Birds surround deer in a field. (Michael Probst/AP)
Kim Kelly is a freelance writer and labor organizer based in Brooklyn whose writing on labor, radical politics, and culture has appeared in the New York Times, the Guardian, the New Republic, Teen Vogue, Pacific Standard and other publications.

My first real memory of my father is of blood and gunpowder. The dark of night, leaves crunching beneath my big rubber boots as I clumsily scampered after him. No stars above, no city light bleeding in. Just the beam of his heavy, black flashlight. Just me and him. And the deer.

The deer’s body was still warm as my dad hoisted it out of the back of his pickup truck and laid it down on the ground between us. “Now, hold it steady,” he commanded. I did as I was told, shining a light down on his knife as he worked it into the flesh of the deer’s underside, and then, with a flourish, opened its belly with one cut.

Its stomach — yellow, waxy, smelling of rot and death — slumped out like a grossly oversize water balloon. Once he had cleaned out the organs and strung the carcass up in his butcher shed, I ran back to the house and tucked into a bowl of ice cream. He settled for whiskey.

I grew up in the Pine Barrens of South Jersey, where the sandy soil was like sugar and the creeks ran the color of black tea. When my dad was busy in his shed or out hunting with my uncles, I set rabbit traps, picked huckleberries and blackberries, and played with our hound dogs in the backyard. When he was tired from work on the construction site, I’d bring him beers and sneak pretzels out of his snack bowl as we watched “The Simpsons” together on the couch. Blood and guns never bothered me; they were just another part of hanging out with my dad.

As I got older, though, we began to grow more distant, maybe because he’d always wanted a son. As I busied myself with the soccer team, the French club and various dirtbag boyfriends, he took my male cousins out hunting and bought them their first guns.

When Dick Cheney showed up at my high school at the height of the Iraq War, I went to my first protest to rail against him; my dad scoffed. And when I started making friends with other scruffy longhair kids and going to Philadelphia to see heavy metal bands, he grumbled. When I started arguing with him about his racism and homophobia, he yelled. And after President Trump’s election, I stopped coming home as often.

When I did make it back to the Pine Barrens, my dad said nothing much at all. He leans further right; I lean very far left. We argue over borders, immigration, capitalism. My father keeps a portrait of Ronald Reagan on the living room shelf; I’m an anarchist with a guillotine tattoo. He voted for Trump; I was at Charlottesville protesting the Klan. The two of us both like guns and hate the government, but that only gets us so far.

The one thing that we’ve never lost, though, is food — specifically, the wild game that he and my uncles and cousins bring home every hunting season. Even though I’ve left the woods, my greatest connection to my father is still the animals that he harvests from the land. He told me once that when my sister and I still lived at home, he had to shoot five deer a year just to keep us fed; now that we’re gone, he’s down to one or two. He still keeps his freezer packed to the gills with venison; sometimes there’s elk and fish, and occasionally wild turkey. We ate the pheasants he hunted, their flesh sweet and pale. A few times we shared bear — the purple, tangy meat slow-cooked into a puddle.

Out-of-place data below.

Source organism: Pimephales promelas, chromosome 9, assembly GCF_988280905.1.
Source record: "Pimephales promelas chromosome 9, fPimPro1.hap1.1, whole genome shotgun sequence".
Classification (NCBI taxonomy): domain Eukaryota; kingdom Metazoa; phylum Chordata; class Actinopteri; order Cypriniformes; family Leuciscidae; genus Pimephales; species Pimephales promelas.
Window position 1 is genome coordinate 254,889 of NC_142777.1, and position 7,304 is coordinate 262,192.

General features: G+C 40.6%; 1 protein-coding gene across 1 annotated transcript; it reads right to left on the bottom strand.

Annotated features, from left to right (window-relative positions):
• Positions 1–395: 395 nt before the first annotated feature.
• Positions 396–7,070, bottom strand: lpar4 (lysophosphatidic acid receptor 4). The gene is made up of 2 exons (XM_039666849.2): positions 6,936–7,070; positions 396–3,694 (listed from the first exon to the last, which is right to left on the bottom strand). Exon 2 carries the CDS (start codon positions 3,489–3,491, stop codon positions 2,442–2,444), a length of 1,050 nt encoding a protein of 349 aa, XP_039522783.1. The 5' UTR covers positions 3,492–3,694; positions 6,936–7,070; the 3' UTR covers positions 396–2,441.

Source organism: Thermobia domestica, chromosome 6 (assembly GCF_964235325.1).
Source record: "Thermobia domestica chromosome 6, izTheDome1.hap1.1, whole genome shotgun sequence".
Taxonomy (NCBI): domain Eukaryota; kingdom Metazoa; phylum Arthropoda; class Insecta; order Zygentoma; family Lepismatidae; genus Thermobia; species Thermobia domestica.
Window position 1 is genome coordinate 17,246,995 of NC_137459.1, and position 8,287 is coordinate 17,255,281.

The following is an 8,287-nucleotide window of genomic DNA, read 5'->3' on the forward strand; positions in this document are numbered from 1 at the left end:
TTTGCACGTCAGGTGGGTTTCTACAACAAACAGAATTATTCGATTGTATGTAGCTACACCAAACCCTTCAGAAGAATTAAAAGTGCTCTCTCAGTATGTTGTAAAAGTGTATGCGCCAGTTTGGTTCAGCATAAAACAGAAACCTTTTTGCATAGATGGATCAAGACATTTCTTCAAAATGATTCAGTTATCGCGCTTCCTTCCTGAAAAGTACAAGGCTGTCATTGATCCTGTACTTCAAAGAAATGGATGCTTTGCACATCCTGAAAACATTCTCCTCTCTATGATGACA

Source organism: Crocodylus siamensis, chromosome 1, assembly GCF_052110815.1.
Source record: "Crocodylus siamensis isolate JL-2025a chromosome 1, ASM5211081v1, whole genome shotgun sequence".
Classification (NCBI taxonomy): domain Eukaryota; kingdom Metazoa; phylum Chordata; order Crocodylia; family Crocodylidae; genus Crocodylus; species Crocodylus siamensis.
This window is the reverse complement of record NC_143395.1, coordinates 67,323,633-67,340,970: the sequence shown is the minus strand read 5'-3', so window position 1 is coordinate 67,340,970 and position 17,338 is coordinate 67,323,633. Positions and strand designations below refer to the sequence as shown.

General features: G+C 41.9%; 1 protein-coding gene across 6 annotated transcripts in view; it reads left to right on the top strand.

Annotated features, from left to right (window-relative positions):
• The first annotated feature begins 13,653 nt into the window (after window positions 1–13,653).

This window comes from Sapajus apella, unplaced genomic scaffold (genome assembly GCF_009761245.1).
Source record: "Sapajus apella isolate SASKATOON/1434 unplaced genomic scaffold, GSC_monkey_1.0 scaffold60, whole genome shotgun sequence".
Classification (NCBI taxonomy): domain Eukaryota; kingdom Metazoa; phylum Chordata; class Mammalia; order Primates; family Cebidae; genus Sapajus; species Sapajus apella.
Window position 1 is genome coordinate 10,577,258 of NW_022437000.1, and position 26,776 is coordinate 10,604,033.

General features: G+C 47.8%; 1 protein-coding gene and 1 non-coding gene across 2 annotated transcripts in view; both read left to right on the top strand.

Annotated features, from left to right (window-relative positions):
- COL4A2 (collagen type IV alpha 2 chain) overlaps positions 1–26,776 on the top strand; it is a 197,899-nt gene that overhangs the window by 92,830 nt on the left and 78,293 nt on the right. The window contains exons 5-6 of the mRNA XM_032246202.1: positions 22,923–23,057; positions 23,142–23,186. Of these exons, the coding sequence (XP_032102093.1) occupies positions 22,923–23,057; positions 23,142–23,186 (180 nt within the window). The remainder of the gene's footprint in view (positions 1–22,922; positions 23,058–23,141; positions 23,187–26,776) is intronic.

Venison is always the big-ticket item, though. A freshly sliced backstrap with a little salt, black pepper, garlic and olive oil is as close as you’re going to get to tasting heaven. Though we can’t talk about politics, my dad texts me recipes from time to time, on the cellphone that he mostly uses to talk trash with his hunting club buddies. His latest culinary advice concerned how to properly brine a turkey, to tenderize the meat and infuse it with flavor. (He recommends less salt than you’d think, about a quarter cup, and emphasizes the importance of using both brown and white sugar.) Whenever I take the train down from Brooklyn to visit, he hems and haws and grunts as I raid the freezer, but I know he’s happy that I still love wild game. Hunting is the connective tissue that binds us together.

At home, we putter around the kitchen, arguing over marinades and side dishes. If I get my way, we eat white rice with butter and corn on the cob, but my dad prefers green beans, which I despise. When the meat comes off the grill and he sets it out to rest, I snatch a few slices, letting the juices run down my fingers until he pulls the plate away, hiding a grin under his beard. Now that I’m 31, I’m pretty sure I can put away more venison at a sitting than he can — or maybe he just lets me think that because to him, I’m still a little girl with dirty fingers and crooked teeth, and he still likes to spoil me, just a little.

Talking about anything even vaguely political with my dad remains a struggle. Whenever he gets a few drinks down him and the issue of Trump comes up, his voice gets louder; when he starts ranting about “illegals” and “the wall,” I jump in to counter his bigotry, my voice just as loud. The more we drank, the worse it would get, until over the years, we’ve come to a truce of sorts, deciding not to bring up politics when we can avoid it.

I thought for a long time that he would never change. The last big fight we had was a knockdown, drag-out, moonshine-fueled rager that ended when I told him that his racism was the reason I’d become so distant, why I’d stopped coming home. He considered that for a bit, then apologized.

These days, our conversations can still get ugly when the outside world butts in, but when we’re sitting there together, beers cracked, fingers slick with grease, mouths full, it feels like home.